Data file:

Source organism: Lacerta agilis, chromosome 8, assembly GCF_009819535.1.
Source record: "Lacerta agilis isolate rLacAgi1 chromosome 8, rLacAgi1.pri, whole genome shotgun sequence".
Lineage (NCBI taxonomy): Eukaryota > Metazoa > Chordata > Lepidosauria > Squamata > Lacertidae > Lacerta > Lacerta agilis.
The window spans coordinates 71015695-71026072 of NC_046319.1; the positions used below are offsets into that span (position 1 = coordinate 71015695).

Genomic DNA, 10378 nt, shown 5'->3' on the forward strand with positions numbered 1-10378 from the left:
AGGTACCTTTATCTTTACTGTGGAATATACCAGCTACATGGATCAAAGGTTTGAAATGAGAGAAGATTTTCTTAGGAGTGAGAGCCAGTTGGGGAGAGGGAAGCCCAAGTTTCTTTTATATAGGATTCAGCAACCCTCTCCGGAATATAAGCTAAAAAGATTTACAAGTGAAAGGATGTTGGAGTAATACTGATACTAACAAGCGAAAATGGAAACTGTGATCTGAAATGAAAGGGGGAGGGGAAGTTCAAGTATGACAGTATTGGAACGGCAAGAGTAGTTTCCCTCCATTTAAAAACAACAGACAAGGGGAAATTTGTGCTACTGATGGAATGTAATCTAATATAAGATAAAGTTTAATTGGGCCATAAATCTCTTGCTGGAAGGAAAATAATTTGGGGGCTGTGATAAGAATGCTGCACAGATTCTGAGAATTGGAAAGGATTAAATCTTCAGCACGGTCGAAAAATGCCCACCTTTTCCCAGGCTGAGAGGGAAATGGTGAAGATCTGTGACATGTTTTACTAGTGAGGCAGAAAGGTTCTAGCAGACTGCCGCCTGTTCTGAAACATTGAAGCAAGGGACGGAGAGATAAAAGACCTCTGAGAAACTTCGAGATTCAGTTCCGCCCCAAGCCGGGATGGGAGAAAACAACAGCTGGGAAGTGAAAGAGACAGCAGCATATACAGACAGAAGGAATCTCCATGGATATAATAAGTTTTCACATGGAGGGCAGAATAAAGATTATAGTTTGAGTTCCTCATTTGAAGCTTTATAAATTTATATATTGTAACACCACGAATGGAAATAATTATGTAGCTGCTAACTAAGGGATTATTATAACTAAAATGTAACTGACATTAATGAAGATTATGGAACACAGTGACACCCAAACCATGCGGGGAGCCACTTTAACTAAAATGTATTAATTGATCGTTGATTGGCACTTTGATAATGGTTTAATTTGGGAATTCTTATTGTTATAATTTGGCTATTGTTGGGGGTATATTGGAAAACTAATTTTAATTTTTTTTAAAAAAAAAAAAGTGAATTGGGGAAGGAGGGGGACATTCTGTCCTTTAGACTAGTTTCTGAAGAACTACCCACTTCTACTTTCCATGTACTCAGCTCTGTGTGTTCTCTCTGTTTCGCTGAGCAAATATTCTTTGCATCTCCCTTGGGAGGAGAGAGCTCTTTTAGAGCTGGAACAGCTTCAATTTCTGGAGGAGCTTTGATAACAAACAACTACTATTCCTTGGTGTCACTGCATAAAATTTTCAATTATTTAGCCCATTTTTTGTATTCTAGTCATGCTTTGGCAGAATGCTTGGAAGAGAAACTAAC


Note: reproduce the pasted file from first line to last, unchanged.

Source organism: Lacerta agilis, chromosome 8, assembly GCF_009819535.1.
Source record: "Lacerta agilis isolate rLacAgi1 chromosome 8, rLacAgi1.pri, whole genome shotgun sequence".
Lineage (NCBI taxonomy): Eukaryota > Metazoa > Chordata > Lepidosauria > Squamata > Lacertidae > Lacerta > Lacerta agilis.
The window spans coordinates 71015695-71026072 of NC_046319.1; the positions used below are offsets into that span (position 1 = coordinate 71015695).

Genomic DNA, 10378 nt, shown 5'->3' on the forward strand with positions numbered 1-10378 from the left:
AGGTACCTTTATCTTTACTGTGGAATATACCAGCTACATGGATCAAAGGTTTGAAATGAGAGAAGATTTTCTTAGGAGTGAGAGCCAGTTGGGGAGAGGGAAGCCCAAGTTTCTTTTATATAGGATTCAGCAACCCTCTCCGGAATATAAGCTAAAAAGATTTACAAGTGAAAGGATGTTGGAGTAATACTGATACTAACAAGCGAAAATGGAAACTGTGATCTGAAATGAAAGGGGGAGGGGAAGTTCAAGTATGACAGTATTGGAACGGCAAGAGTAGTTTCCCTCCATTTAAAAACAACAGACAAGGGGAAATTTGTGCTACTGATGGAATGTAATCTAATATAAGATAAAGTTTAATTGGGCCATAAATCTCTTGCTGGAAGGAAAATAATTTGGGGGCTGTGATAAGAATGCTGCACAGATTCTGAGAATTGGAAAGGATTAAATCTTCAGCACGGTCGAAAAATGCCCACCTTTTCCCAGGCTGAGAGGGAAATGGTGAAGATCTGTGACATGTTTTACTAGTGAGGCAGAAAGGTTCTAGCAGACTGCCGCCTGTTCTGAAACATTGAAGCAAGGGACGGAGAGATAAAAGACCTCTGAGAAACTTCGAGATTCAGTTCCGCCCCAAGCCGGGATGGGAGAAAACAACAGCTGGGAAGTGAAAGAGACAGCAGCATATACAGACAGAAGGAATCTCCATGGATATAATAAGTTTTCACATGGAGGGCAGAATAAAGATTATAGTTTGAGTTCCTCATTTGAAGCTTTATAAATTTATATATTGTAACACCACGAATGGAAATAATTATGTAGCTGCTAACTAAGGGATTATTATAACTAAAATGTAACTGACATTAATGAAGATTATGGAACACAGTGACACCCAAACCATGCGGGGAGCCACTTTAACTAAAATGTATTAATTGATCGTTGATTGGCACTTTGATAATGGTTTAATTTGGGAATTCTTATTGTTATAATTTGGCTATTGTTGGGGGTATATTGGAAAACTAATTTTAATTTTTTTTAAAAAAAAAAAAGTGAATTGGGGAAGGAGGGGGACATTCTGTCCTTTAGACTAGTTTCTGAAGAACTACCCACTTCTACTTTCCATGTACTCAGCTCTGTGTGTTCTCTCTGTTTCGCTGAGCAAATATTCTTTGCATCTCCCTTGGGAGGAGAGAGCTCTTTTAGAGCTGGAACAGCTTCAATTTCTGGAGGAGCTTTGATAACAAACAACTACTATTCCTTGGTGTCACTGCATAAAATTTTCAATTATTTAGCCCATTTTTTGTATTCTAGTCATGCTTTGGCAGAATGCTTGGAAGAGAAACTAAC